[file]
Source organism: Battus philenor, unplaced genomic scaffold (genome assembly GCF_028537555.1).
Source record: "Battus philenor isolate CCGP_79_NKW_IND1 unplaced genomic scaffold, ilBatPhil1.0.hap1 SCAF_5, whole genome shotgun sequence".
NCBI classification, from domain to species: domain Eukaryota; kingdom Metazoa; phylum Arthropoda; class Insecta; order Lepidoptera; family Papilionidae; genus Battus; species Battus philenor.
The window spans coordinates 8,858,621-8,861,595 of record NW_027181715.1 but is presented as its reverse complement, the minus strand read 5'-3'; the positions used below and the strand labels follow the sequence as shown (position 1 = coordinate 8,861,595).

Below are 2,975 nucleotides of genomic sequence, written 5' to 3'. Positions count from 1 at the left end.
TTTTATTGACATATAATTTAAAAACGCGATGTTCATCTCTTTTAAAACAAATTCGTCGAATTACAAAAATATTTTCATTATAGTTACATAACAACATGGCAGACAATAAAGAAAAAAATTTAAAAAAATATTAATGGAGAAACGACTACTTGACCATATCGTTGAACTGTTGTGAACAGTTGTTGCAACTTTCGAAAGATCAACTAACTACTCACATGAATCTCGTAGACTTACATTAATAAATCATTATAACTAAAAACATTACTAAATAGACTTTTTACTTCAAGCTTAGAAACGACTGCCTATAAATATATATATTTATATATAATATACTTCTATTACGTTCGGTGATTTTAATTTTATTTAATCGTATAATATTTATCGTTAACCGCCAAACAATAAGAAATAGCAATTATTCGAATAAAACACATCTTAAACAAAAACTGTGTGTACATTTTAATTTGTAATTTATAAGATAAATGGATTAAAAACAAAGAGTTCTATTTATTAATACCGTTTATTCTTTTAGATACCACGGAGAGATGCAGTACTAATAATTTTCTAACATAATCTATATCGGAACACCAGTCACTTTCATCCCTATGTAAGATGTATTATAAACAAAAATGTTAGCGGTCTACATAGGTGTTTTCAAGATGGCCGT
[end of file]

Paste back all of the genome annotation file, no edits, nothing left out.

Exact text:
Source organism: Battus philenor, unplaced genomic scaffold (genome assembly GCF_028537555.1).
Source record: "Battus philenor isolate CCGP_79_NKW_IND1 unplaced genomic scaffold, ilBatPhil1.0.hap1 SCAF_5, whole genome shotgun sequence".
NCBI classification, from domain to species: domain Eukaryota; kingdom Metazoa; phylum Arthropoda; class Insecta; order Lepidoptera; family Papilionidae; genus Battus; species Battus philenor.
The window spans coordinates 8,858,621-8,861,595 of record NW_027181715.1 but is presented as its reverse complement, the minus strand read 5'-3'; the positions used below and the strand labels follow the sequence as shown (position 1 = coordinate 8,861,595).

Below are 2,975 nucleotides of genomic sequence, written 5' to 3'. Positions count from 1 at the left end.
TTTTATTGACATATAATTTAAAAACGCGATGTTCATCTCTTTTAAAACAAATTCGTCGAATTACAAAAATATTTTCATTATAGTTACATAACAACATGGCAGACAATAAAGAAAAAAATTTAAAAAAATATTAATGGAGAAACGACTACTTGACCATATCGTTGAACTGTTGTGAACAGTTGTTGCAACTTTCGAAAGATCAACTAACTACTCACATGAATCTCGTAGACTTACATTAATAAATCATTATAACTAAAAACATTACTAAATAGACTTTTTACTTCAAGCTTAGAAACGACTGCCTATAAATATATATATTTATATATAATATACTTCTATTACGTTCGGTGATTTTAATTTTATTTAATCGTATAATATTTATCGTTAACCGCCAAACAATAAGAAATAGCAATTATTCGAATAAAACACATCTTAAACAAAAACTGTGTGTACATTTTAATTTGTAATTTATAAGATAAATGGATTAAAAACAAAGAGTTCTATTTATTAATACCGTTTATTCTTTTAGATACCACGGAGAGATGCAGTACTAATAATTTTCTAACATAATCTATATCGGAACACCAGTCACTTTCATCCCTATGTAAGATGTATTATAAACAAAAATGTTAGCGGTCTACATAGGTGTTTTCAAGATGGCCGT